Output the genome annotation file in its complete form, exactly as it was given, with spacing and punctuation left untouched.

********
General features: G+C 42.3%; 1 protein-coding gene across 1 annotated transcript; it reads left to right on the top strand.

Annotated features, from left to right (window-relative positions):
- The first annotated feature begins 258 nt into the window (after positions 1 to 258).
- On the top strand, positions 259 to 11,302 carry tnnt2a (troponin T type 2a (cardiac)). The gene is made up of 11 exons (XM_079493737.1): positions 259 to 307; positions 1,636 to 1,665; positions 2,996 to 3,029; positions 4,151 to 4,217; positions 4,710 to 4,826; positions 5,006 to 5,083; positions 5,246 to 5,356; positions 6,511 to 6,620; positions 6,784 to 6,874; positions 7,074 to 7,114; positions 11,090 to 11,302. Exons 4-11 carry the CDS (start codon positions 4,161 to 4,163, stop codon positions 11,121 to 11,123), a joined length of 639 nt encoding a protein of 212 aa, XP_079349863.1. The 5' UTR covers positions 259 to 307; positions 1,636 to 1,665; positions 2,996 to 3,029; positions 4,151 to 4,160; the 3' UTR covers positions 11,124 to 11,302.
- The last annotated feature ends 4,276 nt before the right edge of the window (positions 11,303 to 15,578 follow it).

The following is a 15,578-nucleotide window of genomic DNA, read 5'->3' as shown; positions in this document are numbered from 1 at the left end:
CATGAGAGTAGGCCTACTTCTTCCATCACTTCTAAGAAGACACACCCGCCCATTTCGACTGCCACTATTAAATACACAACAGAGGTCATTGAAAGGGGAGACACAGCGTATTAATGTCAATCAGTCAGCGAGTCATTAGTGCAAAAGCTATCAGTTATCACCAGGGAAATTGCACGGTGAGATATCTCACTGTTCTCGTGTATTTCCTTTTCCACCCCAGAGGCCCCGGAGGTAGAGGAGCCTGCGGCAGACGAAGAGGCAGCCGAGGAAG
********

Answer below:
General features: G+C 42.3%; 1 protein-coding gene across 1 annotated transcript; it reads left to right on the top strand.

Annotated features, from left to right (window-relative positions):
- The first annotated feature begins 258 nt into the window (after positions 1 to 258).
- On the top strand, positions 259 to 11,302 carry tnnt2a (troponin T type 2a (cardiac)). The gene is made up of 11 exons (XM_079493737.1): positions 259 to 307; positions 1,636 to 1,665; positions 2,996 to 3,029; positions 4,151 to 4,217; positions 4,710 to 4,826; positions 5,006 to 5,083; positions 5,246 to 5,356; positions 6,511 to 6,620; positions 6,784 to 6,874; positions 7,074 to 7,114; positions 11,090 to 11,302. Exons 4-11 carry the CDS (start codon positions 4,161 to 4,163, stop codon positions 11,121 to 11,123), a joined length of 639 nt encoding a protein of 212 aa, XP_079349863.1. The 5' UTR covers positions 259 to 307; positions 1,636 to 1,665; positions 2,996 to 3,029; positions 4,151 to 4,160; the 3' UTR covers positions 11,124 to 11,302.
- The last annotated feature ends 4,276 nt before the right edge of the window (positions 11,303 to 15,578 follow it).

The following is a 15,578-nucleotide window of genomic DNA, read 5'->3' as shown; positions in this document are numbered from 1 at the left end:
CATGAGAGTAGGCCTACTTCTTCCATCACTTCTAAGAAGACACACCCGCCCATTTCGACTGCCACTATTAAATACACAACAGAGGTCATTGAAAGGGGAGACACAGCGTATTAATGTCAATCAGTCAGCGAGTCATTAGTGCAAAAGCTATCAGTTATCACCAGGGAAATTGCACGGTGAGATATCTCACTGTTCTCGTGTATTTCCTTTTCCACCCCAGAGGCCCCGGAGGTAGAGGAGCCTGCGGCAGACGAAGAGGCAGCCGAGGAAG